To grease FCC approval of its merger with Media General, Nexstar says it will spin off stations to comply with the agency's local and national ownership limits. But it asks to keep joint sales agreements in six markets, despite the FCC's denying a JSA transfer in the Gray-Schurz deal just last week. Nexstar and Media General argue that the six JSAs are "incidental" to the deal.
Nexstar Wants To Keep Media General JSAs
In winning FCC approval of its $4.6 billion merger with Media General, Nexstar Broadcast Group may have more trouble than it thought when it announced the deal late last month.
In the filing seeking the FCC blessing, Nexstar and Media General ask for “a temporary waiver” that would allow Nexstar to maintain Media General joint sales agreements in six markets until 2025.
The markets: Albany, N.Y.; Augusta, Ga.; Springfield, Ohio; Lansing, Mich.; Topeka, Kan.; and Youngstown, Ohio.
However, last week, in granting approval of Gray Television’s purchase of Schurz Communications radio and TV stations, the FCC denied the transfer of the single JSA in Wichita-Hutchinson, Kan., setting a precedent that Nexstar and Media General may not be able to get around.
Nexstar and Media General argue the FCC should OK the JSAs just as it did when Media General merged with LIN Television in 2014.
In that deal, they say, the FCC said that “[w]hen evaluating the transaction as a whole, it is clear that these agreements are only an incidental aspect of a large multi-station, multi-market transaction.”
The Nexstar-Media General merger involves “a substantially larger number,” making the six JSAs once again incidental to the whole deal, the companies say. “Granting a temporary waiver to allow the legacy JSAs incident to this transaction to continue to Sept. 30, 2025, will serve the public interest and is consistent with Congress’s directive,” they say.
The FCC has targeted JSAs and the related shared services agreements that allow a station group to operate second stations in markets where the local ownership limits say it may own only one.
On March 31, 2014, the FCC voted to bar the new formation of JSAs. Agency Democrats at the time alleged that the sharing arrangements — in which one station sells the advertising for both stations in the same market — were shams aimed at getting around agency regulations that bar broadcasters from owning more than a single TV station in many markets.
Under the FCC’s ruling, JSAs that were in effect as of the date of the ruling were generally supposed to unwind at the end of this year.
But thanks to a rider that Congress included in a massive federal funding bill late last year — “Congress’s directive to which Nexstar and Media General refer to in their filing — JSAs that were in effect on March 31, 2014, have been protected through Sept. 30, 2025.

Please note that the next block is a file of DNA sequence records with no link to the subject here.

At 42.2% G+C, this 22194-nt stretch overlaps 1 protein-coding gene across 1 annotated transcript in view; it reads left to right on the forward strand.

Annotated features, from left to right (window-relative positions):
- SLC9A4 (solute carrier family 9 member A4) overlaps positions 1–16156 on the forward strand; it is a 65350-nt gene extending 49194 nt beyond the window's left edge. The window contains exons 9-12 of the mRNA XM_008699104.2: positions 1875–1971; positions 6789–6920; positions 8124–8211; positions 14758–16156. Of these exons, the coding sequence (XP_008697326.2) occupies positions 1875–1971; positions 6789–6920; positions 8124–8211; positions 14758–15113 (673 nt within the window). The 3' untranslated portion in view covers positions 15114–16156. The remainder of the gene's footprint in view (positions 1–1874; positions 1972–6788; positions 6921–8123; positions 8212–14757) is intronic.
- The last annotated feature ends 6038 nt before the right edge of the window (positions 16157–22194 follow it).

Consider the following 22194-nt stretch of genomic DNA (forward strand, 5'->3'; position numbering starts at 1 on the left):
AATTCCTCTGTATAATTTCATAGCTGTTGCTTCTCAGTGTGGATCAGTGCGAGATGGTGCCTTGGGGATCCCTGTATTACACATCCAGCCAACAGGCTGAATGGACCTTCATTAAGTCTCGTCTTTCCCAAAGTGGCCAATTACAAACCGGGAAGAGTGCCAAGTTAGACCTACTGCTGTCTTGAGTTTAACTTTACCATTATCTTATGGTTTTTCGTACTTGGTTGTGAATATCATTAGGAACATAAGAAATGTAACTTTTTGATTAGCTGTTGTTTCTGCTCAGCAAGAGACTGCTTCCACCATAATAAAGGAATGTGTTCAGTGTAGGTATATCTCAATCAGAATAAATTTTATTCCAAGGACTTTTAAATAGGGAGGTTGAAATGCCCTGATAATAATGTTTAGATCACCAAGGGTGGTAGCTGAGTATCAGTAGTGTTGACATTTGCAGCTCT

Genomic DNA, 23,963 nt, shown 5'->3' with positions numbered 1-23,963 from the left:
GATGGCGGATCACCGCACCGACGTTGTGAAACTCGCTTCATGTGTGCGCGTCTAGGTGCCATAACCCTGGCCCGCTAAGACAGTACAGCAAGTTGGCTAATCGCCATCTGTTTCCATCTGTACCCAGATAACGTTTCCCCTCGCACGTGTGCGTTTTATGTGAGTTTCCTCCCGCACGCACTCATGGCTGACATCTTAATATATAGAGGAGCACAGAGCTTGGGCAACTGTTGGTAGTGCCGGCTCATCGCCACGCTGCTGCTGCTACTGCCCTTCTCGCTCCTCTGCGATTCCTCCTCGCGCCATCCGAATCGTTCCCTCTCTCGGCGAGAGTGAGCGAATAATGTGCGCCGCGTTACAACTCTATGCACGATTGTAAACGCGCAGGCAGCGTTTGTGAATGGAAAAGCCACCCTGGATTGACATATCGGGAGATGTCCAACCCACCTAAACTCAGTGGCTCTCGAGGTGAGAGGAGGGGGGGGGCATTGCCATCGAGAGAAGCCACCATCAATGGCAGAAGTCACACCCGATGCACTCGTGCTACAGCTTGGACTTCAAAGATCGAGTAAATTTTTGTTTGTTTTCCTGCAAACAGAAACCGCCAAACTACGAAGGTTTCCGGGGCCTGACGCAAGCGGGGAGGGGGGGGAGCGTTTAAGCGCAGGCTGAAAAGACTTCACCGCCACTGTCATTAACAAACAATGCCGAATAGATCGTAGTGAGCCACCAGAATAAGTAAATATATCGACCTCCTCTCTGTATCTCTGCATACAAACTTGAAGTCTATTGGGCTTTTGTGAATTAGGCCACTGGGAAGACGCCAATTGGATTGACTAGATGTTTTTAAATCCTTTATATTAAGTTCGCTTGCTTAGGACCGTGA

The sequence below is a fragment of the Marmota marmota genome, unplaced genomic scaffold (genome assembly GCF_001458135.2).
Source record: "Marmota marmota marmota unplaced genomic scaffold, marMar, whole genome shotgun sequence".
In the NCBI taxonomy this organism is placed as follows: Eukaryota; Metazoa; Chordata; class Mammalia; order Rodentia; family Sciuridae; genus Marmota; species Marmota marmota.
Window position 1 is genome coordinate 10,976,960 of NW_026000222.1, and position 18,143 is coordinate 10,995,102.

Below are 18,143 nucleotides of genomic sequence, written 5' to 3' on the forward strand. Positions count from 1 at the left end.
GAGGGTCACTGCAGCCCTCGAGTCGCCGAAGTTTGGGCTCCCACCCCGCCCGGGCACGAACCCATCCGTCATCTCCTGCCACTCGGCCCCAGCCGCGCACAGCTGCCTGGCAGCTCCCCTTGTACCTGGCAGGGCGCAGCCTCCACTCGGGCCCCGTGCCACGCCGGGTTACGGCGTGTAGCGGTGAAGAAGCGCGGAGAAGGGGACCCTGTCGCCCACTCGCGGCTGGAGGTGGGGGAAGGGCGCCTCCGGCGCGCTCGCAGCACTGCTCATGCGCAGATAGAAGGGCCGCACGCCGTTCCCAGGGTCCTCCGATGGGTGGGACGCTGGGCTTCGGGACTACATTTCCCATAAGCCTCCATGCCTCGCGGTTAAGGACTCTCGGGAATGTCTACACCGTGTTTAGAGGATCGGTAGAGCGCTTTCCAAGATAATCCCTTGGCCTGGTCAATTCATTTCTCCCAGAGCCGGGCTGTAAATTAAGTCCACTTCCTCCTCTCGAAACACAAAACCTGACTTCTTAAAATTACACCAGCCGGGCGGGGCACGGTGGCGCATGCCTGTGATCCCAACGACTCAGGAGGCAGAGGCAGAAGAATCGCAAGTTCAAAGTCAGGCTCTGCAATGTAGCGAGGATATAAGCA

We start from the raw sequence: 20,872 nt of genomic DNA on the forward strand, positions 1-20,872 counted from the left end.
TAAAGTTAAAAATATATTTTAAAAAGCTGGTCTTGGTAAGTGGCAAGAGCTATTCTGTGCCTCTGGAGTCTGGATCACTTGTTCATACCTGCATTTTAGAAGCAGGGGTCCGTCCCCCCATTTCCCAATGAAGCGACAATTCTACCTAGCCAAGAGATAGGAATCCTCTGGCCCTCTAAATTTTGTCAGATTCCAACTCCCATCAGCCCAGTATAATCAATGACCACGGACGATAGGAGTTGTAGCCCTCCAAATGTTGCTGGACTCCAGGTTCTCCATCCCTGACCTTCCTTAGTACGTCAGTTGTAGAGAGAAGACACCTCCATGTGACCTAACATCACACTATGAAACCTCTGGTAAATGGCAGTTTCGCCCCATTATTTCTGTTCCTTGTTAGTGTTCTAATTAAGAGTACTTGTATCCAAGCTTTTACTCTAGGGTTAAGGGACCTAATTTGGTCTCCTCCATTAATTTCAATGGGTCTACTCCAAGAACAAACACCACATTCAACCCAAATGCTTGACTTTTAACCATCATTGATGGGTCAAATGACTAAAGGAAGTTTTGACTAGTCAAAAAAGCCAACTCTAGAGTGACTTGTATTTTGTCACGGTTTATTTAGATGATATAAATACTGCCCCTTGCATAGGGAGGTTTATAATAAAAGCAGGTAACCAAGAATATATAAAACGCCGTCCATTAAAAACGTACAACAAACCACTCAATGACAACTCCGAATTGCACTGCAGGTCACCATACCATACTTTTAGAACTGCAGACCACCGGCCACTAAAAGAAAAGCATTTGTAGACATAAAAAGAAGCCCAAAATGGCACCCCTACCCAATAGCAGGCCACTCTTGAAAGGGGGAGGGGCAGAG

The JSA rider itself did not specifically address whether grandfathering protection would allow the transfer of JSAs. But in the Gray decision, the FCC has made clear that it’s not likely to approve JSA transfers that come before it in broader transfer applications.
As Nexstar said it would when it announced the deal, the parties told the FCC said it would spin off a station in each of the eight “overlap” markets where both Nexstar and Media General own stations to comply with the local ownership limits.
The eight markets: Davenport, Iowa-Rock Island, Ill.; Forth Wayne, Ind.; Green Bay-Appleton, Wis.; Lafayette, La.; Roanoke-Lynchburg, Va.; Terre Haute, Ind.; Albuquerque, N.M.; and Norfolk-Portsmouth-Newsport News, Va.
The parties said it may not be necessary to spin off stations in Albuquerque and Norfolk because one of the Media General stations in each of the markets has in the past fallen to fifth place in the ratings making divestiture unnecessary under the rules. (The rules forbid ownership of two top-four rated stations in markets of any size.)
“To avoid delaying the filing of the applications for these two markets while more current information is obtained from the February Sweeps, the applicants are filing those applications now and proposing divestitures to achieve compliance.
“The applicants will amend the applications if the current ratings information obtained indicates they have returned to fifth place in the market, such that divestiture is not needed.”
The parties also said they would spin off stations “as necessary” to comply with the FCC effective national ownership cap — coverage of 39% of U.S. TV homes. They gave no indication which markets might be jettisoned.
“The proposed transaction will increase the merged company’s operational efficiencies and capabilities in serving the public, ensure continuance of existing service to the public, and maintain current levels of competition and diversity in local television markets while creating opportunities for new entrants in a number of those markets,” the parties say.
“For those reasons, the transaction also strongly serves the public interest, and the applicants urge the commission to promptly process and grant the associated applications.”